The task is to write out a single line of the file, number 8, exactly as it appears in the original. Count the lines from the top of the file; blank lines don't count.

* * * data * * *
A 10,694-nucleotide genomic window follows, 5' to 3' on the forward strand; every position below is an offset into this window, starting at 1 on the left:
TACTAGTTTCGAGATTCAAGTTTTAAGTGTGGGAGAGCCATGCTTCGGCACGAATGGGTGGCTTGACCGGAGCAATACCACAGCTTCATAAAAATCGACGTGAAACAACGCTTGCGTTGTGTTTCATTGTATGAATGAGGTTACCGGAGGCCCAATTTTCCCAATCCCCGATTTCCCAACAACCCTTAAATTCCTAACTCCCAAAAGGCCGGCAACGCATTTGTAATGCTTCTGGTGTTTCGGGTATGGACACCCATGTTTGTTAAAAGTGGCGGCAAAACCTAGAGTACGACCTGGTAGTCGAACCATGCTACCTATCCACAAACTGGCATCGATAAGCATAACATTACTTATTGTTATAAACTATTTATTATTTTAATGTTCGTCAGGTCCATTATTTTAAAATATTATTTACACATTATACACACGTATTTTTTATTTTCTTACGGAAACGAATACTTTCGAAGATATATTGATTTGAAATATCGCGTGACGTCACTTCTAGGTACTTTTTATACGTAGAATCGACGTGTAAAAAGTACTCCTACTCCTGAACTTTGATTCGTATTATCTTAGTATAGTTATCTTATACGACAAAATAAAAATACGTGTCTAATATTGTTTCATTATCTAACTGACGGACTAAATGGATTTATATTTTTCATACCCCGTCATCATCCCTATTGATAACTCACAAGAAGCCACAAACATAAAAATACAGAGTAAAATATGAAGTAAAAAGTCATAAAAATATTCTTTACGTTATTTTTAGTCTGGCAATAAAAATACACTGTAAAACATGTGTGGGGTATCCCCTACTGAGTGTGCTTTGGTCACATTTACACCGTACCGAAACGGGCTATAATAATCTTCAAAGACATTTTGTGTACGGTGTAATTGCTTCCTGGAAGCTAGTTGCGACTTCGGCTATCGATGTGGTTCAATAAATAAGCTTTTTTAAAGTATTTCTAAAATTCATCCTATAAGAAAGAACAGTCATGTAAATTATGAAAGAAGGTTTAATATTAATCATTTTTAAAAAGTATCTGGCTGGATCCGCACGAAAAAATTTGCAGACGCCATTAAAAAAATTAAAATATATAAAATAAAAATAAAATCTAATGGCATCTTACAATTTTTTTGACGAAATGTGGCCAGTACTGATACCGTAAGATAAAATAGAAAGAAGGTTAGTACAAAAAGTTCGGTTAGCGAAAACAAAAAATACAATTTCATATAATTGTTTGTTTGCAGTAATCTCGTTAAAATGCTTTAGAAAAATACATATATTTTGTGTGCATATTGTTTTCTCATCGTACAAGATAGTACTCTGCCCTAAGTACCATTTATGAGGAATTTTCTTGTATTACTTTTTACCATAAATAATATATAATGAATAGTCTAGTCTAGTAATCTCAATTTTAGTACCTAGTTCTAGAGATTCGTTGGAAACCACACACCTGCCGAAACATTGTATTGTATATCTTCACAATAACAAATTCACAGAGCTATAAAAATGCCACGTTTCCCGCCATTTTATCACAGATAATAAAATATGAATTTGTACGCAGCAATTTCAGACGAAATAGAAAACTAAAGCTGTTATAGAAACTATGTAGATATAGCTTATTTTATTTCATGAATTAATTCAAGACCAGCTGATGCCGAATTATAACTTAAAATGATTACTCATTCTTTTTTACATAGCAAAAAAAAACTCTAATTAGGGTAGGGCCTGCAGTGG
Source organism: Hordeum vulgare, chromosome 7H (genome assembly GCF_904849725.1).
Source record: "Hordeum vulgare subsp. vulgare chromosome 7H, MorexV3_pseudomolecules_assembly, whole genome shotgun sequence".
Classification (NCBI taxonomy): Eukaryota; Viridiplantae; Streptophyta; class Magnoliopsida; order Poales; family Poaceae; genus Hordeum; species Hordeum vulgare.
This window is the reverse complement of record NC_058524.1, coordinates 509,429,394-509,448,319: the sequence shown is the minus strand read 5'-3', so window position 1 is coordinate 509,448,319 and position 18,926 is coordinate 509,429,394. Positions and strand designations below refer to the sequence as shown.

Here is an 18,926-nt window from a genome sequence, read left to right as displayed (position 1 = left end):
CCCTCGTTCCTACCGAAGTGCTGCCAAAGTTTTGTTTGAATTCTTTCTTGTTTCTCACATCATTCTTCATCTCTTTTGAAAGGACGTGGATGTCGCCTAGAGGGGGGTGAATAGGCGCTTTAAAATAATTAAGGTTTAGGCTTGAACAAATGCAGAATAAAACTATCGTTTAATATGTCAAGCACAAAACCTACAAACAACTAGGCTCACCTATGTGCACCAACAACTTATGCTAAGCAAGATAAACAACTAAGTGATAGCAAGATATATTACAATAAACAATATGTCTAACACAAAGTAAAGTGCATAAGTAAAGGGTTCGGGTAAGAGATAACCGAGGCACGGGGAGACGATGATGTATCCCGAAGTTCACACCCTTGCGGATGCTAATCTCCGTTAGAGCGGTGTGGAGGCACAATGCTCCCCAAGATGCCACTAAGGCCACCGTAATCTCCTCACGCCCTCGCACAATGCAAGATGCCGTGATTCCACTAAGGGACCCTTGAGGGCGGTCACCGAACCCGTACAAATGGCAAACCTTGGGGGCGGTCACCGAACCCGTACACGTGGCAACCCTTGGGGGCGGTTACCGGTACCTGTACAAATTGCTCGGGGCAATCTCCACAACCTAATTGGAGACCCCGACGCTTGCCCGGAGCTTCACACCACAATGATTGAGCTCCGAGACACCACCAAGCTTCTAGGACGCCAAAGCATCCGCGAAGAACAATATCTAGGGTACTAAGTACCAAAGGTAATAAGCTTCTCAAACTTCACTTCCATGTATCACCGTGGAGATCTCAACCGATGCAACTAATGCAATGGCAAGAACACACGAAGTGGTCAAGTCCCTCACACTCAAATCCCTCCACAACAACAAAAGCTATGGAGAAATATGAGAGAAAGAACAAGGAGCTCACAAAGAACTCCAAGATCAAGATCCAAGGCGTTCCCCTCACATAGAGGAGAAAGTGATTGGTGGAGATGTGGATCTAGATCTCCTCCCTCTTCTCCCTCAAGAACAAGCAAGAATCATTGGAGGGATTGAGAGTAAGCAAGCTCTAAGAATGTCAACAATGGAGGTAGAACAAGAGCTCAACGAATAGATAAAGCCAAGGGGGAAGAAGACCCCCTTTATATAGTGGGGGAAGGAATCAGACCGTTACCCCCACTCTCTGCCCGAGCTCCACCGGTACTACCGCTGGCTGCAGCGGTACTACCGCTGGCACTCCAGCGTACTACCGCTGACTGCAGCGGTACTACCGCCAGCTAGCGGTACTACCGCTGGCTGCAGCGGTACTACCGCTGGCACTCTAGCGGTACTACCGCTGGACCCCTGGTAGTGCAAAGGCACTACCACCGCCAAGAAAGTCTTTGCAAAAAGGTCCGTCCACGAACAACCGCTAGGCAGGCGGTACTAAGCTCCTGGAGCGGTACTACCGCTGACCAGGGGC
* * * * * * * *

CCCTCGTTCCTACCGAAGTGCTGCCAAAGTTTTGTTTGAATTCTTTCTTGTTTCTCACATCATTCTTCATCTCTTTTGAAAGGACGTGGATGTCGCCTAGAGGGGGGTGAATAGGCGCTTTAAAATAATTAAGGTTTAGGCTTGAACAAATGCAGAATAAAACTATCGTTTAATATGTCAAGCACAAAACCTACAAACAACTAGGCTCACCTATGTGCACCAACAACTTATGCTAAGCAAGATAAACAACTAAGTGATAGCAAGATATATTACAATAAACAATATGTCTAACACAAAGTAAAGTGCATAAGTAAAGGGTTCGGGTAAGAGATAACCGAGGCACGGGGAGACGATGATGTATCCCGAAGTTCACACCCTTGCGGATGCTAATCTCCGTTAGAGCGGTGTGGAGGCACAATGCTCCCCAAGATGCCACTAAGGCCACCGTAATCTCCTCACGCCCTCGCACAATGCAAGATGCCGTGATTCCACTAAGGGACCCTTGAGGGCGGTCACCGAACCCGTACAAATGGCAAACCTTGGGGGCGGTCACCGAACCCGTACACGTGGCAACCCTTGGGGGCGGTTACCGGTACCTGTACAAATTGCTCGGGGCAATCTCCACAACCTAATTGGAGACCCCGACGCTTGCCCGGAGCTTCACACCACAATGATTGAGCTCCGAGACACCACCAAGCTTCTAGGACGCCAAAGCATCCGCGAAGAACAATATCTAGGGTACTAAGTACCAAAGGTAATAAGCTTCTCAAACTTCACTTCCATGTATCACCGTGGAGATCTCAACCGATGCAACTAATGCAATGGCAAGAACACACGAAGTGGTCAAGTCCCTCACACTCAAATCCCTCCACAACAACAAAAGCTATGGAGAAATATGAGAGAAAGAACAAGGAGCTCACAAAGAACTCCAAGATCAAGATCCAAGGCGTTCCCCTCACATAGAGGAGAAAGTGATTGGTGGAGATGTGGATCTAGATCTCCTCCCTCTTCTCCCTCAAGAACAAGCAAGAATCATTGGAGGGATTGAGAGTAAGCAAGCTCTAAGAATGTCAACAATGGAGGTAGAACAAGAGCTCAACGAATAGATAAAGCCAAGGGGGAAGAAGACCCCCTTTATATAGTGGGGGAAGGAATCAGACCGTTACCCCCACTCTCTGCCCGAGCTCCACCGGTACTACCGCTGGCTGCAGCGGTACTACCGCTGGCACTCCAGCGTACTACCGCTGACTGCAGCGGTACTACCGCCAGCTAGCGGTACTACCGCTGGCTGCAGCGGTACTACCGCTGGCACTCTAGCGGTACTACCGCTGGACCCCTGGTAGTGCAAAGGCACTACCACCGCCAAGAAAGTCTTTGCAAAAAGGTCCGTCCACGAACAACCGCTAGGCAGGCGGTACTAAGCTCCTGGAGCGGTACTACCGCTGACCAGGGGC